Yesterday I came in touch with a curious, astonishing mathematical function. It's called Ackermann function.

Mathematically speaking, it is a **well-defined total function**. That is, it has defined values for every integer input (= total function), and this value is not ambiguous (every input has one and one only possible output value) (= well-defined).

Speaking about computer science, this function is **computable**, but it's not a **primitive recursive** function. In other words, you can implement an algorithm to express the function using **while-loops** (= computable), but still you cannot write an equivalent algorithm using only **do-loops** (= not primitive recursive). I suggest you to try this statement.

The function has this form:

As you can see, it's form is **fairly simple**. But, even if it seems simple, its values explode quickly. *A(4, 2)*, for example, has more than **19.000 digits**.

What I want to talk about is the possible implementation of such a function by means of a computer algorithm. I will use **Python** for the next examples, but the description is language-independent.

#### Recursive approach

The quicker approach to solving such a problem is by implementing a **recursive algorithm**, since the definition of the function itself is recursive. Let's try with something like this:

import sys def A(x, y): if x == 0: return y+1 else: if y == 0: return A(x-1, 1) else: return A(x-1, A(x, y-1)) x = int(sys.argv[1]) y = int(sys.argv[2]) print "Result of A(%d, %d) is %d" % (x, y, A(x, y))

You will want to try it calling from command line:

python ackermann.py 4 2

You will face a brutal reality: this algorithm **will not end** for the input (4, 2), since it quickly reaches the **maximum recursion depth** provided by Python. We will get better results starting from lower inputs.

You will find that the maximum computable values, for each possible x are:

- A(1, 997) = 999
- A(2, 497) = 997
- A(3, 6) = 509
- A(4, 0) = 13

For every input * (x, y)* with

*greater than 5 you will get no result, for each*

**x***. As you can see, the function quickly diverges in complexity when*

**y****, and much more when**

*x = 3***.**

*x = 4*What we can try to do is jump as much iterations as possible with a simple trick: saving already computed values in order to not compute them anymore. This could simplify the navigation through the recursion graph.

Let's try this implementation (with some debug information):

import sys res = {} jumps = 0 recursions = 0 #------ Start Method -------# def A(x, y): global res, jumps, recursions recursions += 1 try: jumps += 1 return res[x][y] except Exception, e: jumps -= 1 res[x] = {} if x == 0: res[x][y] = y+1 else: if y == 0: res[x][y] = A(x-1, 1) else: res[x][y] = A(x-1, A(x, y-1)) return res[x][y] #------ End Method -------# x = int(sys.argv[1]) y = int(sys.argv[2]) try: print "Result of A(%d, %d) is %d" % (x, y, A(x, y)) print "%d total recursions, %d operations avoided" % (recursions, jumps) except Exception, e: print "Exception occurred after %d recursions" % (recursions)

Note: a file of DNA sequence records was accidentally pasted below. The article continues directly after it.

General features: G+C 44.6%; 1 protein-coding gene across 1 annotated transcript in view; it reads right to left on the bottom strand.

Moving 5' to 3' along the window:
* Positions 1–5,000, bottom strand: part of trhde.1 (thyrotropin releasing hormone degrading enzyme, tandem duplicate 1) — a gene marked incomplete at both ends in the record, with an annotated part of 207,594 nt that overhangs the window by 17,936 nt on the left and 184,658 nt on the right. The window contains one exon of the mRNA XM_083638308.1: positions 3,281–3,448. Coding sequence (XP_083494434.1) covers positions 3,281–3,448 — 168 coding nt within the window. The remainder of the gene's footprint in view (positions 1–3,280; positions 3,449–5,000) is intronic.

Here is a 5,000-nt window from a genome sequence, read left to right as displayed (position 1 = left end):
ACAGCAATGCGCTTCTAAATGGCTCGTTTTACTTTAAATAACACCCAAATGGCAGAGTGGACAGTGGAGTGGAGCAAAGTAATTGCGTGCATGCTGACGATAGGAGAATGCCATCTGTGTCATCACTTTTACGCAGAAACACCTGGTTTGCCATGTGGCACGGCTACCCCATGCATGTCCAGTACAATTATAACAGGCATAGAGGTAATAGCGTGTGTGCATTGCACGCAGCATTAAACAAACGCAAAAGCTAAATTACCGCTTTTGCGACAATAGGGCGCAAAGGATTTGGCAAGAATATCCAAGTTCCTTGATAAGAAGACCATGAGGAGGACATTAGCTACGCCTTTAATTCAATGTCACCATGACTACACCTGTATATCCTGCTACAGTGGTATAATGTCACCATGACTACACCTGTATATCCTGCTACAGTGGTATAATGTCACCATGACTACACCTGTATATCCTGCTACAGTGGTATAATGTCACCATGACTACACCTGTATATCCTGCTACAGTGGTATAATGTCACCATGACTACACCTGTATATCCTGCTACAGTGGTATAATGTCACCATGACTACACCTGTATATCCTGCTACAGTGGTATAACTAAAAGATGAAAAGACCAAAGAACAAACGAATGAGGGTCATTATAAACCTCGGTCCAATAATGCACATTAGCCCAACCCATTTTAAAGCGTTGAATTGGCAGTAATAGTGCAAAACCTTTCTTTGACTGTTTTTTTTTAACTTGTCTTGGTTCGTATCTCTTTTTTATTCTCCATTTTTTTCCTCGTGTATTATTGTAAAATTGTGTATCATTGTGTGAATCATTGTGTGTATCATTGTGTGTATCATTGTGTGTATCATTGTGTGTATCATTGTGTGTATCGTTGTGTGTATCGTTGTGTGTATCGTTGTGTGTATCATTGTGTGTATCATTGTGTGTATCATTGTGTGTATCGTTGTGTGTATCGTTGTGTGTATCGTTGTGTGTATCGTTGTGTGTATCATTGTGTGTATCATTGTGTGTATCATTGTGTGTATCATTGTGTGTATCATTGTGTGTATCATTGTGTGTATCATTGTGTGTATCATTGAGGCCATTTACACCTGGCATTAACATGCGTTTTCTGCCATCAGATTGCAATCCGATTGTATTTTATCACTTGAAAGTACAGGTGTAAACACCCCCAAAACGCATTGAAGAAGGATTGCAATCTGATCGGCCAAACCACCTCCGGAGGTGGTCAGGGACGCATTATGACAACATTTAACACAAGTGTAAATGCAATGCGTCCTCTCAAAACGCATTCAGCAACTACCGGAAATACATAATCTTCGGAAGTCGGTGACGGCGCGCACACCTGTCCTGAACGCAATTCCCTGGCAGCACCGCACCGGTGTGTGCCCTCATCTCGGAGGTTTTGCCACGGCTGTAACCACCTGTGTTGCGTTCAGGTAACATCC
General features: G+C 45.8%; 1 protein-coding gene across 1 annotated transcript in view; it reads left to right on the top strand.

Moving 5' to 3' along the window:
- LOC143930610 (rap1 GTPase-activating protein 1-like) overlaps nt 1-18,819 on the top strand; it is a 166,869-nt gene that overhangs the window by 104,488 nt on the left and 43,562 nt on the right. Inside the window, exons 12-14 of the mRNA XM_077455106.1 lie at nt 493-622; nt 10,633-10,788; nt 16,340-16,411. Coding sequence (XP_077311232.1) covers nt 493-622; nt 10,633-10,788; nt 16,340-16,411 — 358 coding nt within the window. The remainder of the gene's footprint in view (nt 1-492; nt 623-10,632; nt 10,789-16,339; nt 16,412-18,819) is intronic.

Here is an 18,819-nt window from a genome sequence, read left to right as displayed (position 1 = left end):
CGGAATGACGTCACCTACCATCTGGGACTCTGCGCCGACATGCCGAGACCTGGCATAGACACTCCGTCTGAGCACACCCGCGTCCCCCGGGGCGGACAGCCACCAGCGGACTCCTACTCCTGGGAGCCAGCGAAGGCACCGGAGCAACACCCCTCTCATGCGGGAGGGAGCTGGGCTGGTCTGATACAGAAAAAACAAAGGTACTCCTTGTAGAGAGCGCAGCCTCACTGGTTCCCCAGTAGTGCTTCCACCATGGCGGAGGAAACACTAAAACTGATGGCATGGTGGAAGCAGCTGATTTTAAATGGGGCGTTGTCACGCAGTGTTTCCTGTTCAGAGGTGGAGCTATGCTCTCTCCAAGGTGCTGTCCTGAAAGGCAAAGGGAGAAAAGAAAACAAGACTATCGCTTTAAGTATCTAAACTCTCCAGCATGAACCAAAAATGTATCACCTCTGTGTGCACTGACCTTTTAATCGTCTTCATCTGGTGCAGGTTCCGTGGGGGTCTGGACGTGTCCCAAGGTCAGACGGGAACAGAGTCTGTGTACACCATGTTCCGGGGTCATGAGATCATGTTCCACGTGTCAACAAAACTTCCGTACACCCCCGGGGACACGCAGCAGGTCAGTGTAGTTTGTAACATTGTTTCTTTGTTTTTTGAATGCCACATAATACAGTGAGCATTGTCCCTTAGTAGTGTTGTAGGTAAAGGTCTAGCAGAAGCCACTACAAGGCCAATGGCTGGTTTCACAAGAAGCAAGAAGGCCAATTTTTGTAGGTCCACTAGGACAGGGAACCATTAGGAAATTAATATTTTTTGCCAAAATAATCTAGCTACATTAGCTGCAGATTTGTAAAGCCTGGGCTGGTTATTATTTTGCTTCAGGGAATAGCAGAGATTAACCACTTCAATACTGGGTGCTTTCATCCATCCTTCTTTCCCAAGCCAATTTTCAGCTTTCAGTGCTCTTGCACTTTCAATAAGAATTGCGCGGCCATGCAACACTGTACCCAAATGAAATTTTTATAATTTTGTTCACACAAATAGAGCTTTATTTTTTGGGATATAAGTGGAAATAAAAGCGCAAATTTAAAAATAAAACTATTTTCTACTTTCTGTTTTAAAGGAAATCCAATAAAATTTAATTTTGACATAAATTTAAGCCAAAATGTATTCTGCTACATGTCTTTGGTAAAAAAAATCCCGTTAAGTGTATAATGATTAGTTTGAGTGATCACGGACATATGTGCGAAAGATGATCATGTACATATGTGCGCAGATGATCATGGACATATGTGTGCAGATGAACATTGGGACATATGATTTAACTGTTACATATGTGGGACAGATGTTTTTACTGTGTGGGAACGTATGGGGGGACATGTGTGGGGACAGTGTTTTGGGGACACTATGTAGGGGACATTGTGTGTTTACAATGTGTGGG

As you can see, the res variable is loaded with each computed value (at lines 20, 23, 25), and at the beginning of the function we try to return the value of * A(x, y)* if already computed (at line 14). The jumps variable keeps track of the number of the iterations saved by this implementation, while the recursions variable keeps track of the total number of single calls the the

*function.*

**A**You can now still try to call the function to see what the maximum computable values are. You will find this:

- A(1, 995) = 997
- A(2, 496) = 995
- A(3, 6) = 509
- A(4, 0) = 13

We got three results: the maximum computable inputs have decreased ((1, 995) instead of (1,997) for example), the number of jumps increases with increasing values of the inputs, thus the computation time has decreased. Sadly, our target was not to reduce computable time, but reduce recursion depth.

We should try something different, to truly **master** the Ackermann Function. This something different involves computing the **analytic form** of the function. This approach will show a completely different world.

Probably I'll talk about that in a **future article**. Let me know what you think about it, and **submit** your **different implementations** (different languages, different approaches) but still focusing on the **recursion optimization**.

Hi!

I am really interested in how you could make that graph of Ackermann. Could you tell me, please?

Best Regards,

Kristóf

Well, some time has passed since when I realized that graph. I think I used something like Grapher on macOS or Matlab, or even a custom Java program, but honestly I cannot recall right now.

Well, I have been looking for this solution for long years without success. It would be great, if you found it, please. 🙂